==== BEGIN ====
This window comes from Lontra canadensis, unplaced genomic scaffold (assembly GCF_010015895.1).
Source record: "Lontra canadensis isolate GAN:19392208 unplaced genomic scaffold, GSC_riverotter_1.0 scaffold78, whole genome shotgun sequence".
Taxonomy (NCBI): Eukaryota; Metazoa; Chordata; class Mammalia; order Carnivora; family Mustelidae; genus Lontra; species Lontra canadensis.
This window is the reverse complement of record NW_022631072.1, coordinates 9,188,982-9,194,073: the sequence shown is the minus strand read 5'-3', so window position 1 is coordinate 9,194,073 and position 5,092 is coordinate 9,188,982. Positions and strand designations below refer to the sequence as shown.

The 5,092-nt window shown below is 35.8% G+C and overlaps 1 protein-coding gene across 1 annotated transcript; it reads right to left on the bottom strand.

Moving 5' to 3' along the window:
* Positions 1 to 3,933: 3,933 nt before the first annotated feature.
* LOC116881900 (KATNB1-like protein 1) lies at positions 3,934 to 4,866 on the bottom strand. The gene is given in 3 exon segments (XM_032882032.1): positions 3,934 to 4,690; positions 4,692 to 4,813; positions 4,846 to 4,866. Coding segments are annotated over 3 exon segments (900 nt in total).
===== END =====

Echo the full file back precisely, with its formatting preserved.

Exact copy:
This window comes from Lontra canadensis, unplaced genomic scaffold (assembly GCF_010015895.1).
Source record: "Lontra canadensis isolate GAN:19392208 unplaced genomic scaffold, GSC_riverotter_1.0 scaffold78, whole genome shotgun sequence".
Taxonomy (NCBI): Eukaryota; Metazoa; Chordata; class Mammalia; order Carnivora; family Mustelidae; genus Lontra; species Lontra canadensis.
This window is the reverse complement of record NW_022631072.1, coordinates 9,188,982-9,194,073: the sequence shown is the minus strand read 5'-3', so window position 1 is coordinate 9,194,073 and position 5,092 is coordinate 9,188,982. Positions and strand designations below refer to the sequence as shown.

The 5,092-nt window shown below is 35.8% G+C and overlaps 1 protein-coding gene across 1 annotated transcript; it reads right to left on the bottom strand.

Moving 5' to 3' along the window:
* Positions 1 to 3,933: 3,933 nt before the first annotated feature.
* LOC116881900 (KATNB1-like protein 1) lies at positions 3,934 to 4,866 on the bottom strand. The gene is given in 3 exon segments (XM_032882032.1): positions 3,934 to 4,690; positions 4,692 to 4,813; positions 4,846 to 4,866. Coding segments are annotated over 3 exon segments (900 nt in total).